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Group of Seven Paintings
In the early decades of the twentieth century, circumstances brought together seven artists (Tom Thomson, Lawren Harris, J.E.H. MacDonald, Arthur Lismer, Frederick Varley, Frank Johnston, Franklin Carmichael, A.Y. Jackson, A.J. Casson, Edwin Holgate, L.L. Fitzgerald), who were committed to exploring, through art, the unique character of the Canadian landscape. Collectively they agreed: Canada's rugged wilderness regions needed to be recorded in a distinctive painting style. This style would break from European tradition and reflect an increasingly nationalistic sentiment.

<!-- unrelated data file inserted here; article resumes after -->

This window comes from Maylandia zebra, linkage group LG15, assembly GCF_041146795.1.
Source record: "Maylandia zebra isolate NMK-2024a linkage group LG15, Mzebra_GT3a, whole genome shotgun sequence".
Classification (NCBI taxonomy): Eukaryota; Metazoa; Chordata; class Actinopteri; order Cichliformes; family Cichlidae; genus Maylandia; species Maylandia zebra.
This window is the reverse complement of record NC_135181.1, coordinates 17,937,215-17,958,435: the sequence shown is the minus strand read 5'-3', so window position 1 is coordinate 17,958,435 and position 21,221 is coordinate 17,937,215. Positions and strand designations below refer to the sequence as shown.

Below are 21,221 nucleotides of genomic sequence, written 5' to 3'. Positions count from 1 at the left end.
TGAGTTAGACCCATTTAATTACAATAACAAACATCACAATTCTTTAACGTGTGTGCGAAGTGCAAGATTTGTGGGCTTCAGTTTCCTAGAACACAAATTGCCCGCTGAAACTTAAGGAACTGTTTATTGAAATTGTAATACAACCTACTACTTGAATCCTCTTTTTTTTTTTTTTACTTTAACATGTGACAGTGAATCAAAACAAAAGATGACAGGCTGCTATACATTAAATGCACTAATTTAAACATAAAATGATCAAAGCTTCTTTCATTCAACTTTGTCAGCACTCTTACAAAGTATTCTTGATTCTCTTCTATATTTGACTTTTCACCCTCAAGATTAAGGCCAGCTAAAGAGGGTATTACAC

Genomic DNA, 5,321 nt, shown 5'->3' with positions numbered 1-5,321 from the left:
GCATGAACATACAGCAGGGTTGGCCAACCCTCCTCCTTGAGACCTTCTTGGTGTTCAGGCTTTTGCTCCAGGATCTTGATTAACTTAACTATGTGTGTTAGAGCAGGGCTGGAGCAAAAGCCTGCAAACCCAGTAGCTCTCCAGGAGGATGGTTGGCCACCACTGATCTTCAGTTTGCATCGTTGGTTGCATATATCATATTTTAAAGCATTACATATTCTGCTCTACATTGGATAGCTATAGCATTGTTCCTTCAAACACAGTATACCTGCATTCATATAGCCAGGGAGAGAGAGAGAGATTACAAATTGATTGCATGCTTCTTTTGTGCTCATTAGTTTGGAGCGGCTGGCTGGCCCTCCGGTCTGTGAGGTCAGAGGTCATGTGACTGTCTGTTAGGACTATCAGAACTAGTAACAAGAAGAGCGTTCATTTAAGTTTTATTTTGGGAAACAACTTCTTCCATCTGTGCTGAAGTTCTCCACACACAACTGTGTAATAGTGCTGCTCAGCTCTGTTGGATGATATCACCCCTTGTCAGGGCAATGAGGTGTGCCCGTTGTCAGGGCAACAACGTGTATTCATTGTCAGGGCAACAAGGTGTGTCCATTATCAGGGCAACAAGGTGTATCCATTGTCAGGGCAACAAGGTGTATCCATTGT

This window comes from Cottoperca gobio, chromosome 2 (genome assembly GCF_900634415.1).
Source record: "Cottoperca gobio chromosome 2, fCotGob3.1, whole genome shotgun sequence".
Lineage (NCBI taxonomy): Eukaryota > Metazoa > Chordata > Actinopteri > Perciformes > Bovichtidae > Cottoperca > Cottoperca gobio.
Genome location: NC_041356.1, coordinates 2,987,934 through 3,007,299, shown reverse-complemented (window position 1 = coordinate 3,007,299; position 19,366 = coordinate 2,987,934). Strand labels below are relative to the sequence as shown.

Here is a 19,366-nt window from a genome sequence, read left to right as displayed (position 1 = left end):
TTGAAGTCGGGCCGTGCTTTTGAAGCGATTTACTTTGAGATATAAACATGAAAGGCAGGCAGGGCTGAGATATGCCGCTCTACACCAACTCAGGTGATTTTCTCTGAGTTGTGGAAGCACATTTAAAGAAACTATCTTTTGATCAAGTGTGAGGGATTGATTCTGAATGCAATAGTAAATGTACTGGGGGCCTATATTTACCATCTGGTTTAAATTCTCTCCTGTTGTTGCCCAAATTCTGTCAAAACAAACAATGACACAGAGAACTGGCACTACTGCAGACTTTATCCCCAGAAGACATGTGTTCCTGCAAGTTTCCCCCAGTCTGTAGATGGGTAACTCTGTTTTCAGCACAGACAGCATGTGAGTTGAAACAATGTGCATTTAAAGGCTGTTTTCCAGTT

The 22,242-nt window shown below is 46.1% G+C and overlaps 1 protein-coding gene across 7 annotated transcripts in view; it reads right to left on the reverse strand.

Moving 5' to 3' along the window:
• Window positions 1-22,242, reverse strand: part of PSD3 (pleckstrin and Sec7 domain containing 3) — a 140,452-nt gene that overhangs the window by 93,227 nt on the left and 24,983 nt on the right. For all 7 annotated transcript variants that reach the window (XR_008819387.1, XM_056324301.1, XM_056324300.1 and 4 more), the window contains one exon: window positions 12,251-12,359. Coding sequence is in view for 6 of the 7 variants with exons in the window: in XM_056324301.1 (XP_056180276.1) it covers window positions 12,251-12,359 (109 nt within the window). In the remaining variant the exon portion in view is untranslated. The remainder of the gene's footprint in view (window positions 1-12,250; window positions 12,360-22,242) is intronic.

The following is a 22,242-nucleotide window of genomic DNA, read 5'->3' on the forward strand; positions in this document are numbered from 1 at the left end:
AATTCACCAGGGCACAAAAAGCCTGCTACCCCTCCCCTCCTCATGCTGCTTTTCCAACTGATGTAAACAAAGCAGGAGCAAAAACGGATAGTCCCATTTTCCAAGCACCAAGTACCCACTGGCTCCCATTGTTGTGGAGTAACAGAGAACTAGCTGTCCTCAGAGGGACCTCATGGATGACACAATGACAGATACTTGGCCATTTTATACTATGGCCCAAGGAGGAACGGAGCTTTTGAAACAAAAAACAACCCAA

Today, these men are among Canada's most famous artists. For many, their works have come to symbolize what is the distinctly Canadian identity.